Football Diary: Fry fetes Barnet's finest

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The Independent Online
PERHAPS the summer's most predictable transfer was Dave Regis's move from Stoke to Birmingham. Barry Fry could not, of course, let the close season pass without signing another ex-Barnet player. For as revealed in a new book by Tony Thornton, Barnet - The Club That Wouldn't Die*, Fry re-signed 16 former Barnet players during his time there. 'Incredibly,' Thornton writes, 'in two and a half seasons managing Maidstone, Southend and Birmingham, Fry almost equalled this, signing 14 ex-Barnet men.'

Regis's switch means the figure already needs updating, but that does not detract from a lovingly researched, well-written book. Stan Flashman's influence and its aftermath - last season's struggle to keep Barnet alive - figure prominently, but Fry dominates.

Ten years ago, in the early hours of Christmas Day, the police were called to Barnet after reports that a drunk was driving a tractor round in the dark. It was actually Fry, marking out the pitch. Words were exchanged. Policeman: 'Oi, you've done thousands of pounds worth of damage to this pitch, you maniac.' Fry: 'Of course I haven't. It's not worth two bob.' Policeman: 'Come this way, sir.' Fry: 'But I'm the manager.' Policeman: 'Yes, and I'm Father Christmas.'

*Published by Tiger Publications and available for pounds 6.99 (plus 75p p&p) from Hammicks Bookshop, 21 The Spires, Barnet EN5 5XY.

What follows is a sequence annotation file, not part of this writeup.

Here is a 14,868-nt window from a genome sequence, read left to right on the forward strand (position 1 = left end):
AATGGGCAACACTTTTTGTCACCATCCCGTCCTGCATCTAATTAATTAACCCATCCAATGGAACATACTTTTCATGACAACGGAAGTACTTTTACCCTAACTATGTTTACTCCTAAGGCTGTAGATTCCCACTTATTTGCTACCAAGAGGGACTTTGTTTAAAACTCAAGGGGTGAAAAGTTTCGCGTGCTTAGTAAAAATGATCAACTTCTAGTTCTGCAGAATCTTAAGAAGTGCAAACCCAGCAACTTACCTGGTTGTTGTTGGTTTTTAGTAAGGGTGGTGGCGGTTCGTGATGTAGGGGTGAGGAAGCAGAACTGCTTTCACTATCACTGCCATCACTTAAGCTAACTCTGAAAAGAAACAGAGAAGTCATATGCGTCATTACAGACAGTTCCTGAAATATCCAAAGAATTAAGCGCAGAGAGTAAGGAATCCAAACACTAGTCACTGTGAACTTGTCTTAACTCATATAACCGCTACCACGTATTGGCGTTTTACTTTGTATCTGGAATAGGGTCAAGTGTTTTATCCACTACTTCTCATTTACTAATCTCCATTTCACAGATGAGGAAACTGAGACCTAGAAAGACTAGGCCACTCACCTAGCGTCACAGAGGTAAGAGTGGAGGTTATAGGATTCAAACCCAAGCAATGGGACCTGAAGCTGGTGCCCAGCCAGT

THE Hearts defenders Craig Levein and Graeme Hogg, who came to blows during a match against Raith and are now experiencing another form of togetherness on the transfer list, are by no means alone in their internal strife. Eric Cantona began crossing swords early in his career in similar vein. Back in 1987 he was heavily fined by his club Auxerre for punching his own goalkeeper, Bruno Martini. His victim was, of course, not stirred but shaken.

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THE murder of the Colombian Andres Escobar, apparently for his World Cup own goal, was not the lowest football-related violence could get. A man has been charged in Abidjan with the murder of an amateur player, who was stabbed as he prepared to take a penalty. His crime? He splashed the spectator with mud.

NICOLA AGER has won a football scholarship in the United States despite losing an eye in an accident. The 19-year-old from Kent so impressed a college in North Carolina that they awarded her a grant to study for a degree, specialising in sports medicine. The loss of her right eye last year when hit by a golf ball is no handicap, according to her mother Caroline. 'She bumps into things pushing a trolley round a supermarket, but she is excellent on the football field,' she said.

Team Spirit

THE quest for a footballing songs XI brought out some puns that deserved the sort of groans usually reserved for a missed penalty in a World Cup shoot-out. Naming Fine Young VENABLES as manager of a Spurs songs XI was a fine effort and did 'A solid (Billy) BONDS in your heart' come from a West Ham fan? The Wild Turkey bourbon goes to Alun Rees, of Stratford-upon-Avon, for the following (the last one stretched it to the limit but like Mark Hughes, Le Tissier should get in any line-up):

SONGS XI (4-3-3): Didn't we almost have it SOUTHALL?; More than a Phelan, The green, green McGRATHs of home, Sittin' on the RUDDOCK of the bay, You (IR)-WIN again; The McATEERs of a clown, Talk of the TOWNSEND, I could be HAGI; Blinded by the WRIGHT, It's so funny we don't talk COLLYMORE, In the LE TISSIER tonight.

NEXT WEEK: The return of Stats Life. Puns, jokes, chants, witty asides, funny lines, and damned funny lines always welcome, but this spot is for statistics only. Entries to Sports Diary, The Independent, 40 City Road, London EC1Y 2DB.

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